The Ninth Circuit Court of Appeals has rejected photographer Co Rentmeester’s copyright infringement claim against Nike, affirming a lower court decision that Nike’s famous “Jumpman” logo and the photograph on which that logo was based are not “substantially similar” to a photograph by Rentmeester. The decision was handed down yesterday.
The case underscores one of the basic principles of copyright law, which is that copyright protects only the expression of ideas, and not the ideas themselves.
At issue in the case were Nike’s famous Jordan Brand logo, which is a silhouette of basketball star Michael Jordan leaping dramatically with a basketball; and a photograph of Jordan in a similar pose, which Nike produced in the mid 1980s for use on billboards, merchandise, and in advertising.
Both images were inspired by a photograph Rentmeester shot of Jordan for LIFE magazine. In 1984, Nike paid Rentmeester $150 for a license to use the image “for slide presentation only.” Afterwards, Nike agreed to pay Rentmeester $15,000 for a two-year license to use a photograph it produced on the basis of Rentmeester’s image. But the company continued to use its photograph after the license expired. Nike created the Jordan Brand logo in 1987, and has used it ever since.
Rentmeester sued for copyright infringement in January 2015. A federal court in Oregon rejected Rentmeester’s claim several months later on the grounds that the Nike logo was not “substantially similar” to Rentmeester’s original photograph. The appeals court has now reached the same conclusion, explaining in its written ruling that Rentmeester did not “plausibly allege that Nike copied enough of the protected expression from his photo to establish unlawful appropriation.”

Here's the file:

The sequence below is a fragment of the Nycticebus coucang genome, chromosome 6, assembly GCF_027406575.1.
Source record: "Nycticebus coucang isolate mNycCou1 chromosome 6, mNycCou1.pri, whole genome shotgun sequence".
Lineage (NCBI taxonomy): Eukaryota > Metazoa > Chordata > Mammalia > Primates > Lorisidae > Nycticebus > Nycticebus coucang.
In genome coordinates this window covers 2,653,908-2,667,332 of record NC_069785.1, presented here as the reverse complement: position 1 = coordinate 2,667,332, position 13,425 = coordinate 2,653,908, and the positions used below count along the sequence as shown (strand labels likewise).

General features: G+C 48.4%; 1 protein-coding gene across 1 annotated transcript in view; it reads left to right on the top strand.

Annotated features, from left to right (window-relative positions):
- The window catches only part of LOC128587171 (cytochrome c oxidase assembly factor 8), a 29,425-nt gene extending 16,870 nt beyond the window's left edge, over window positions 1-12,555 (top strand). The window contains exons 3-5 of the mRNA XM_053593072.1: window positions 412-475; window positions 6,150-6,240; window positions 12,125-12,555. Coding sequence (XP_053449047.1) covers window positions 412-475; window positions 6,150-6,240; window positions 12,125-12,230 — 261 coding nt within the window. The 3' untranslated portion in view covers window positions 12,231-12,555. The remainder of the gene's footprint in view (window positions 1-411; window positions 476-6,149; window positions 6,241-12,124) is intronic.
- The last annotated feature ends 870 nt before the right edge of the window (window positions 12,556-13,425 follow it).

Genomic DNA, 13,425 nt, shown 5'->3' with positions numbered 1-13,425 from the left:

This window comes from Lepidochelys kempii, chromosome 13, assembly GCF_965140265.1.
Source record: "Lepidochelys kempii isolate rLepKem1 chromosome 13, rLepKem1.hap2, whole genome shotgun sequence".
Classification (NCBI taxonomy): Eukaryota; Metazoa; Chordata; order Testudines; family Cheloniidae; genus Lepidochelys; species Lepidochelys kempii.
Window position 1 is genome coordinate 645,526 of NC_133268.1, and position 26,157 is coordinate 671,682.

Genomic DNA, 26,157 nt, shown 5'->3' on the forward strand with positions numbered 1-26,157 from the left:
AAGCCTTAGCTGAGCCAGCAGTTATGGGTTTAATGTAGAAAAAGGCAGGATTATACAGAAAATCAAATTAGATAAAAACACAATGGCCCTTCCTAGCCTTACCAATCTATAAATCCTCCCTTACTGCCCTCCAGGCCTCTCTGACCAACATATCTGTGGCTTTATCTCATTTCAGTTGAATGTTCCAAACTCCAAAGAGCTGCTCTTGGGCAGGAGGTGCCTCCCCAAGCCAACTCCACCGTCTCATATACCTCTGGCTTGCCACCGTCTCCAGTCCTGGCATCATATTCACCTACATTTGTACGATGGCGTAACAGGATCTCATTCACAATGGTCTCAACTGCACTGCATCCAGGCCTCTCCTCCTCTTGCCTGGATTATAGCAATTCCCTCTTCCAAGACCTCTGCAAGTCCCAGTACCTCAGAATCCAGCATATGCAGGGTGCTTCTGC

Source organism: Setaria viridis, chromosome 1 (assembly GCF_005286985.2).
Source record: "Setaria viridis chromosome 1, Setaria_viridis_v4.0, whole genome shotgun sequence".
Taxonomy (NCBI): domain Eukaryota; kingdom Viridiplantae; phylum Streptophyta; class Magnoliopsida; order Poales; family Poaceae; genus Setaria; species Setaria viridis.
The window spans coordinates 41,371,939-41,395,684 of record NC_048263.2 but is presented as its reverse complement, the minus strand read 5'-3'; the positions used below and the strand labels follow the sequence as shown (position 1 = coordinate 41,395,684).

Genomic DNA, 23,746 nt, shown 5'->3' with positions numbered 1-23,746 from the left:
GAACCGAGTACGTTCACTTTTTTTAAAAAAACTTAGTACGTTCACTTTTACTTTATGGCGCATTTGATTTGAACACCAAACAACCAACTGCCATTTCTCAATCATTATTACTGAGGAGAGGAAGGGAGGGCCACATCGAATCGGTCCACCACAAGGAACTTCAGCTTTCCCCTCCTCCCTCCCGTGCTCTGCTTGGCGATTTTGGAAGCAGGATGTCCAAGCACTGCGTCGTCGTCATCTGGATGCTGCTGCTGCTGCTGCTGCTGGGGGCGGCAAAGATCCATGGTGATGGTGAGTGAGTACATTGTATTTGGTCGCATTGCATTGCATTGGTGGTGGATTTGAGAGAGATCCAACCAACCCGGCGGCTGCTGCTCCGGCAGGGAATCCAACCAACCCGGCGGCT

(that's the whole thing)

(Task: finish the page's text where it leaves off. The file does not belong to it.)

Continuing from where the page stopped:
The appeals court reiterated in its decision that US Copyright law protects only the expression of copyrighted works, and not the ideas or concepts behind them. The court went on to explain that Rentmeester “cannot copyright the pose itself and thereby prevent others from photographing a person in the same pose. He is entitled to protection only for the way the pose is expressed in his photograph, a product of not just the pose but also the camera angle, timing, and shutter speed Rentmeester chose.”
The appeals court said that his claim failed because “there were differences in selection and arrangement of elements, as reflected in the photos’ objective details.”
In particular, the court concluded from its comparison of the two images that Nike’s photographer didn’t copy the details of the pose as expressed in Rentmeester’s photo. “[H]e borrowed only the general idea or concept embodied in the photo. Thus, in each photo Jordan is holding a basketball above his head in his left hand with his legs extended, in a pose at least loosely based on the grand jeté. The position of each of his limbs in the two photos is different, however, and those differences in detail are significant because, among other things, they affect the visual impact of the images. In Rentmeester’s photo, Jordan’s bent limbs combine with the background and foreground elements to convey mainly a sense of horizontal (forward) propulsion, while in the Nike photo Jordan’s completely straight limbs combine with the other elements to convey mainly a sense of vertical propulsion. While the photos embody a similar idea or concept, they express it in different ways.”
The appeals court noted other differences between the Rentmeester photograph and the Nike photograph, including different lighting, different backgrounds, different positioning of the basketball hoops in both photographs, and differences in the framing: Jordan dominates the Nike photograph at the center of the frame, and appears as a small figure slightly left of center in the frame of Rentmeester’s photograph.
The differences in the selection and arrangement of elements, the court concluded, “preclude…a finding of infringement.”